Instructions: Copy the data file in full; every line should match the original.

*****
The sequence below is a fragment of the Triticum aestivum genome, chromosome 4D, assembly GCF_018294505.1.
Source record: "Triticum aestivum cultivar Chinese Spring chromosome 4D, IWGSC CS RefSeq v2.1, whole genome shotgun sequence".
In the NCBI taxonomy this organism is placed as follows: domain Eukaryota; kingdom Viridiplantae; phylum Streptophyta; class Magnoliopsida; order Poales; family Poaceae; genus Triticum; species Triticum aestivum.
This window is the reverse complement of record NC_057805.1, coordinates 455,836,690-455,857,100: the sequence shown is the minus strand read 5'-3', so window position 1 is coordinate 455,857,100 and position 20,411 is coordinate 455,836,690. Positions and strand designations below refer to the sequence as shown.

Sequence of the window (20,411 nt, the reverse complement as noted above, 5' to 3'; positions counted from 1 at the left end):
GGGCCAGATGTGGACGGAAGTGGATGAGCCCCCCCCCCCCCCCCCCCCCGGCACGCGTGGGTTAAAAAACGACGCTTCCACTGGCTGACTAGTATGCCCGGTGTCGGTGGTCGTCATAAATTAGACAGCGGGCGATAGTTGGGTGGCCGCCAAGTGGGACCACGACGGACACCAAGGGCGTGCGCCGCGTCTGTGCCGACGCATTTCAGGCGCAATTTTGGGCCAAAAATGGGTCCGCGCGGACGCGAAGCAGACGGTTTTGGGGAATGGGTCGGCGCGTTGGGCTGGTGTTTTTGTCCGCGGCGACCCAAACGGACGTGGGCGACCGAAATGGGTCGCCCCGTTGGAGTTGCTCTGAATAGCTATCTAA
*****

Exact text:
The sequence below is a fragment of the Triticum aestivum genome, chromosome 4D, assembly GCF_018294505.1.
Source record: "Triticum aestivum cultivar Chinese Spring chromosome 4D, IWGSC CS RefSeq v2.1, whole genome shotgun sequence".
In the NCBI taxonomy this organism is placed as follows: domain Eukaryota; kingdom Viridiplantae; phylum Streptophyta; class Magnoliopsida; order Poales; family Poaceae; genus Triticum; species Triticum aestivum.
This window is the reverse complement of record NC_057805.1, coordinates 455,836,690-455,857,100: the sequence shown is the minus strand read 5'-3', so window position 1 is coordinate 455,857,100 and position 20,411 is coordinate 455,836,690. Positions and strand designations below refer to the sequence as shown.

Sequence of the window (20,411 nt, the reverse complement as noted above, 5' to 3'; positions counted from 1 at the left end):
GGGCCAGATGTGGACGGAAGTGGATGAGCCCCCCCCCCCCCCCCCCCCCGGCACGCGTGGGTTAAAAAACGACGCTTCCACTGGCTGACTAGTATGCCCGGTGTCGGTGGTCGTCATAAATTAGACAGCGGGCGATAGTTGGGTGGCCGCCAAGTGGGACCACGACGGACACCAAGGGCGTGCGCCGCGTCTGTGCCGACGCATTTCAGGCGCAATTTTGGGCCAAAAATGGGTCCGCGCGGACGCGAAGCAGACGGTTTTGGGGAATGGGTCGGCGCGTTGGGCTGGTGTTTTTGTCCGCGGCGACCCAAACGGACGTGGGCGACCGAAATGGGTCGCCCCGTTGGAGTTGCTCTGAATAGCTATCTAA